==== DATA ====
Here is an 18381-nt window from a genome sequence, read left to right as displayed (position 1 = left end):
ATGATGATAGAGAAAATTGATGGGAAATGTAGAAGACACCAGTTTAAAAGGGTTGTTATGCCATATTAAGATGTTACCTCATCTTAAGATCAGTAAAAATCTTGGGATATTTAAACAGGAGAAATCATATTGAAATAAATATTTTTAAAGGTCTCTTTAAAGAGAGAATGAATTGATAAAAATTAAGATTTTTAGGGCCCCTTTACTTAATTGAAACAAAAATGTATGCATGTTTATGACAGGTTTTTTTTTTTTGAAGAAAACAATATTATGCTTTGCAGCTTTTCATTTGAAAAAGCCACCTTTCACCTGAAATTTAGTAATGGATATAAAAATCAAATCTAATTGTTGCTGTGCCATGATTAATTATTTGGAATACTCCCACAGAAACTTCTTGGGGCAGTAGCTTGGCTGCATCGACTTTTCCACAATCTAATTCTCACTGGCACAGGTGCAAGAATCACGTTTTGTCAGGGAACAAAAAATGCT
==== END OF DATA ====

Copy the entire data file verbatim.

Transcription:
Here is an 18381-nt window from a genome sequence, read left to right as displayed (position 1 = left end):
ATGATGATAGAGAAAATTGATGGGAAATGTAGAAGACACCAGTTTAAAAGGGTTGTTATGCCATATTAAGATGTTACCTCATCTTAAGATCAGTAAAAATCTTGGGATATTTAAACAGGAGAAATCATATTGAAATAAATATTTTTAAAGGTCTCTTTAAAGAGAGAATGAATTGATAAAAATTAAGATTTTTAGGGCCCCTTTACTTAATTGAAACAAAAATGTATGCATGTTTATGACAGGTTTTTTTTTTTTGAAGAAAACAATATTATGCTTTGCAGCTTTTCATTTGAAAAAGCCACCTTTCACCTGAAATTTAGTAATGGATATAAAAATCAAATCTAATTGTTGCTGTGCCATGATTAATTATTTGGAATACTCCCACAGAAACTTCTTGGGGCAGTAGCTTGGCTGCATCGACTTTTCCACAATCTAATTCTCACTGGCACAGGTGCAAGAATCACGTTTTGTCAGGGAACAAAAAATGCT